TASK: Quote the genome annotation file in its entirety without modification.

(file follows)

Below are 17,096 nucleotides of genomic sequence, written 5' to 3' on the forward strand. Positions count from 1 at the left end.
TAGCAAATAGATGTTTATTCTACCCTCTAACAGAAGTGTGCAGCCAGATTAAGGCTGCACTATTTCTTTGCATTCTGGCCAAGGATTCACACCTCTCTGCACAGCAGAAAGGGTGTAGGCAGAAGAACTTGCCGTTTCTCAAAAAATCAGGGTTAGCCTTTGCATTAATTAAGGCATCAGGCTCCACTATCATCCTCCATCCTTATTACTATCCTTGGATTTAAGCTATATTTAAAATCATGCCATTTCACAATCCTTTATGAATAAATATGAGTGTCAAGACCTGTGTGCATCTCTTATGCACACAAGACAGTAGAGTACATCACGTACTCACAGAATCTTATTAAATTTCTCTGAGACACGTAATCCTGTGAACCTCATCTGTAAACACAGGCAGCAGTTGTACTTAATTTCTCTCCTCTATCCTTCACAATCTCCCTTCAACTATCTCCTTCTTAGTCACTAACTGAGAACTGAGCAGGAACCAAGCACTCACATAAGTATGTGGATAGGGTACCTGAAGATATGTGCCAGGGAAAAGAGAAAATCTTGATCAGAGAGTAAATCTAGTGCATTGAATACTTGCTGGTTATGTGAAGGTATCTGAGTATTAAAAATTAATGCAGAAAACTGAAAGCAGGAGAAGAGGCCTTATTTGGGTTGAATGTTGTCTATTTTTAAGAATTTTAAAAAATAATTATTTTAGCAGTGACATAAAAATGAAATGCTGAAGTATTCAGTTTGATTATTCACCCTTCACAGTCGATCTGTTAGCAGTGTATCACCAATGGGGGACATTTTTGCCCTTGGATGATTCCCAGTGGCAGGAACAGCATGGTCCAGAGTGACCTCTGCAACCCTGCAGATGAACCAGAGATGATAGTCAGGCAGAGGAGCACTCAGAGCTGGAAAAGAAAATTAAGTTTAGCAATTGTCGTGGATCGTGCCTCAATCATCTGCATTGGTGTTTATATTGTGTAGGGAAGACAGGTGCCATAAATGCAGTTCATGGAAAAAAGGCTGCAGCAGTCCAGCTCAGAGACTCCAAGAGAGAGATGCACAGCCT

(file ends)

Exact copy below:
Below are 17,096 nucleotides of genomic sequence, written 5' to 3' on the forward strand. Positions count from 1 at the left end.
TAGCAAATAGATGTTTATTCTACCCTCTAACAGAAGTGTGCAGCCAGATTAAGGCTGCACTATTTCTTTGCATTCTGGCCAAGGATTCACACCTCTCTGCACAGCAGAAAGGGTGTAGGCAGAAGAACTTGCCGTTTCTCAAAAAATCAGGGTTAGCCTTTGCATTAATTAAGGCATCAGGCTCCACTATCATCCTCCATCCTTATTACTATCCTTGGATTTAAGCTATATTTAAAATCATGCCATTTCACAATCCTTTATGAATAAATATGAGTGTCAAGACCTGTGTGCATCTCTTATGCACACAAGACAGTAGAGTACATCACGTACTCACAGAATCTTATTAAATTTCTCTGAGACACGTAATCCTGTGAACCTCATCTGTAAACACAGGCAGCAGTTGTACTTAATTTCTCTCCTCTATCCTTCACAATCTCCCTTCAACTATCTCCTTCTTAGTCACTAACTGAGAACTGAGCAGGAACCAAGCACTCACATAAGTATGTGGATAGGGTACCTGAAGATATGTGCCAGGGAAAAGAGAAAATCTTGATCAGAGAGTAAATCTAGTGCATTGAATACTTGCTGGTTATGTGAAGGTATCTGAGTATTAAAAATTAATGCAGAAAACTGAAAGCAGGAGAAGAGGCCTTATTTGGGTTGAATGTTGTCTATTTTTAAGAATTTTAAAAAATAATTATTTTAGCAGTGACATAAAAATGAAATGCTGAAGTATTCAGTTTGATTATTCACCCTTCACAGTCGATCTGTTAGCAGTGTATCACCAATGGGGGACATTTTTGCCCTTGGATGATTCCCAGTGGCAGGAACAGCATGGTCCAGAGTGACCTCTGCAACCCTGCAGATGAACCAGAGATGATAGTCAGGCAGAGGAGCACTCAGAGCTGGAAAAGAAAATTAAGTTTAGCAATTGTCGTGGATCGTGCCTCAATCATCTGCATTGGTGTTTATATTGTGTAGGGAAGACAGGTGCCATAAATGCAGTTCATGGAAAAAAGGCTGCAGCAGTCCAGCTCAGAGACTCCAAGAGAGAGATGCACAGCCT